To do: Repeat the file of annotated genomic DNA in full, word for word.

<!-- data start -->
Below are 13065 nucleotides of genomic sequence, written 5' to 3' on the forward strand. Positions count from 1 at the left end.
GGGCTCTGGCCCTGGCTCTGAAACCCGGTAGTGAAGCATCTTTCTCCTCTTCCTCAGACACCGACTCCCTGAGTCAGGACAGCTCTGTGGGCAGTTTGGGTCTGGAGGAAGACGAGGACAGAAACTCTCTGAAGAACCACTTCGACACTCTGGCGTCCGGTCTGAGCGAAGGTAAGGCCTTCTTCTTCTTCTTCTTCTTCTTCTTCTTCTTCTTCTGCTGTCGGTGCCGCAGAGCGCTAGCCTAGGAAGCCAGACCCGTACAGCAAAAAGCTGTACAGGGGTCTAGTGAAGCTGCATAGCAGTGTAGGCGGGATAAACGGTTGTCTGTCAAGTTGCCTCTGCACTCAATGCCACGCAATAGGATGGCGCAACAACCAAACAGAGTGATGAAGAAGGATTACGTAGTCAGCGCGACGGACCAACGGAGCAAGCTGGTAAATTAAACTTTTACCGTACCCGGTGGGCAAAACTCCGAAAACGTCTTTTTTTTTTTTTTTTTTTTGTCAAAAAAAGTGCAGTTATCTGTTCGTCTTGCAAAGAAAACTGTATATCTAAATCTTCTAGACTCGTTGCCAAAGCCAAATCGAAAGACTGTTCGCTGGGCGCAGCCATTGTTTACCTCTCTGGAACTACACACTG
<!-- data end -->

Below are 13065 nucleotides of genomic sequence, written 5' to 3' on the forward strand. Positions count from 1 at the left end.
GGGCTCTGGCCCTGGCTCTGAAACCCGGTAGTGAAGCATCTTTCTCCTCTTCCTCAGACACCGACTCCCTGAGTCAGGACAGCTCTGTGGGCAGTTTGGGTCTGGAGGAAGACGAGGACAGAAACTCTCTGAAGAACCACTTCGACACTCTGGCGTCCGGTCTGAGCGAAGGTAAGGCCTTCTTCTTCTTCTTCTTCTTCTTCTTCTTCTTCTTCTGCTGTCGGTGCCGCAGAGCGCTAGCCTAGGAAGCCAGACCCGTACAGCAAAAAGCTGTACAGGGGTCTAGTGAAGCTGCATAGCAGTGTAGGCGGGATAAACGGTTGTCTGTCAAGTTGCCTCTGCACTCAATGCCACGCAATAGGATGGCGCAACAACCAAACAGAGTGATGAAGAAGGATTACGTAGTCAGCGCGACGGACCAACGGAGCAAGCTGGTAAATTAAACTTTTACCGTACCCGGTGGGCAAAACTCCGAAAACGTCTTTTTTTTTTTTTTTTTTTTGTCAAAAAAAGTGCAGTTATCTGTTCGTCTTGCAAAGAAAACTGTATATCTAAATCTTCTAGACTCGTTGCCAAAGCCAAATCGAAAGACTGTTCGCTGGGCGCAGCCATTGTTTACCTCTCTGGAACTACACACTG